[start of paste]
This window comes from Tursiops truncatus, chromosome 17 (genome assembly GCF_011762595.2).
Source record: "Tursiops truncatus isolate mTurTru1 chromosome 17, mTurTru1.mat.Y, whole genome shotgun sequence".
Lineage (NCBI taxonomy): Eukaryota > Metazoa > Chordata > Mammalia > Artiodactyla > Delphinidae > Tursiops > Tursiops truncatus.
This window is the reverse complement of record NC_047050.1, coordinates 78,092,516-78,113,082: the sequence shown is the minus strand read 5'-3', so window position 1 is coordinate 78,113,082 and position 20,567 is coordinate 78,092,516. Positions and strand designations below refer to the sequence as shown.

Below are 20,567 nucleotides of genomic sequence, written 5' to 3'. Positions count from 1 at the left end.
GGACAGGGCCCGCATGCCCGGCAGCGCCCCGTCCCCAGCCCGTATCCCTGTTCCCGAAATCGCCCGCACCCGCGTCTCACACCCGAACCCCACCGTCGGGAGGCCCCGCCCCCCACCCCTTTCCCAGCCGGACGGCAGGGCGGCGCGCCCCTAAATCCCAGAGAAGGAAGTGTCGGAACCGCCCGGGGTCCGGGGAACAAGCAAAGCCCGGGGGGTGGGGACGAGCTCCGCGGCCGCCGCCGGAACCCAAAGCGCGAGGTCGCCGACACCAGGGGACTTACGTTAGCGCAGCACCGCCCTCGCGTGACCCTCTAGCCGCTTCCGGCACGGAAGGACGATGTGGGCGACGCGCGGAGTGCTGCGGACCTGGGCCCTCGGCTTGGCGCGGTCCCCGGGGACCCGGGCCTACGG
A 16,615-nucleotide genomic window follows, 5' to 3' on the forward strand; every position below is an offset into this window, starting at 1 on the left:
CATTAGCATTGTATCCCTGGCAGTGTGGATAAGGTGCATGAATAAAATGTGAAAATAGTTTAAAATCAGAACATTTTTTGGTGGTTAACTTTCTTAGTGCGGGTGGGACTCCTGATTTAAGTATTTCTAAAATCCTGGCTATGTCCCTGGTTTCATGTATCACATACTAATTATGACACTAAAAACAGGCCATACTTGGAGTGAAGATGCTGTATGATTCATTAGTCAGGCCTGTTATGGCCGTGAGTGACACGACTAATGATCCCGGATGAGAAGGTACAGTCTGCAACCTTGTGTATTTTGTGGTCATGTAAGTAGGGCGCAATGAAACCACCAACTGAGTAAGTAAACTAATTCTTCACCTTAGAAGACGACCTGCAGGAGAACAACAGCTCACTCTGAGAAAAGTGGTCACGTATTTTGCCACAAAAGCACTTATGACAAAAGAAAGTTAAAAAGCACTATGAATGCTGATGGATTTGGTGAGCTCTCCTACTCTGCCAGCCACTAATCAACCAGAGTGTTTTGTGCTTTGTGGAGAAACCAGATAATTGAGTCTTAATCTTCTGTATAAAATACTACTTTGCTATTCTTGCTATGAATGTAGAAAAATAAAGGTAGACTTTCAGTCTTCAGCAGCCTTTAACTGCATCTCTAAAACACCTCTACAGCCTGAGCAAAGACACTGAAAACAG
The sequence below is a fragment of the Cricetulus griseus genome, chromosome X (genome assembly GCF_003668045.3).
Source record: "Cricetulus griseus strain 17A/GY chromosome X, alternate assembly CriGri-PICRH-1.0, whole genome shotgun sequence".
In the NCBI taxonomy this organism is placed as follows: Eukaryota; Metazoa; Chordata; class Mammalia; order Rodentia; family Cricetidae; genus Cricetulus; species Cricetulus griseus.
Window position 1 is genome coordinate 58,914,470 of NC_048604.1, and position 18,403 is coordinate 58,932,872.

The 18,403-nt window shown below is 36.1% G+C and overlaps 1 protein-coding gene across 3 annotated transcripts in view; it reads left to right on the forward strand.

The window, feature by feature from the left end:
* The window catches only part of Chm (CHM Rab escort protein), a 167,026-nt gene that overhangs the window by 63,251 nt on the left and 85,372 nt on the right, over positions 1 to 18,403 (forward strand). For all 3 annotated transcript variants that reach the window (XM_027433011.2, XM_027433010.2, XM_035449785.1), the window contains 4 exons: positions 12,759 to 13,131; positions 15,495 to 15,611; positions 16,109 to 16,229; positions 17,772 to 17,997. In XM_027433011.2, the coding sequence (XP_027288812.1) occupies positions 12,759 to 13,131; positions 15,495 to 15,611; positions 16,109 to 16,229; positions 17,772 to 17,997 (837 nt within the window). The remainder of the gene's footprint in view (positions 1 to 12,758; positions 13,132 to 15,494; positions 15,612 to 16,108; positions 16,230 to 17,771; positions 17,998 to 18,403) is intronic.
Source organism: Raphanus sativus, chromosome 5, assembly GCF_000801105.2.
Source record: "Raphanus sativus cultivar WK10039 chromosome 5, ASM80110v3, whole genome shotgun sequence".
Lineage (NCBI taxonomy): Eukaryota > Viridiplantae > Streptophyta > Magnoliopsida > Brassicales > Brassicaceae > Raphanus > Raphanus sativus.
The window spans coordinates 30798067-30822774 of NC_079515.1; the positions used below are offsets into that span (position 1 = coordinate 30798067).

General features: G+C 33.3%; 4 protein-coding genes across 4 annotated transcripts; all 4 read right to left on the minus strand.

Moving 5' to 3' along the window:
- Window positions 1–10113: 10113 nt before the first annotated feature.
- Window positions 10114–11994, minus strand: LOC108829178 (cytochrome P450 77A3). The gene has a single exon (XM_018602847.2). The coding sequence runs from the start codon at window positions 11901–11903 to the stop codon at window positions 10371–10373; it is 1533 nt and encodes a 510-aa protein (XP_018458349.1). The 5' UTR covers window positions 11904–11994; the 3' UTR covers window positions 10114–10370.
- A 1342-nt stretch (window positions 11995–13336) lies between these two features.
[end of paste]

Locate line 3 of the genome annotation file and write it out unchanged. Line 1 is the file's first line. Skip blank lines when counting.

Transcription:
Lineage (NCBI taxonomy): Eukaryota > Metazoa > Chordata > Mammalia > Artiodactyla > Delphinidae > Tursiops > Tursiops truncatus.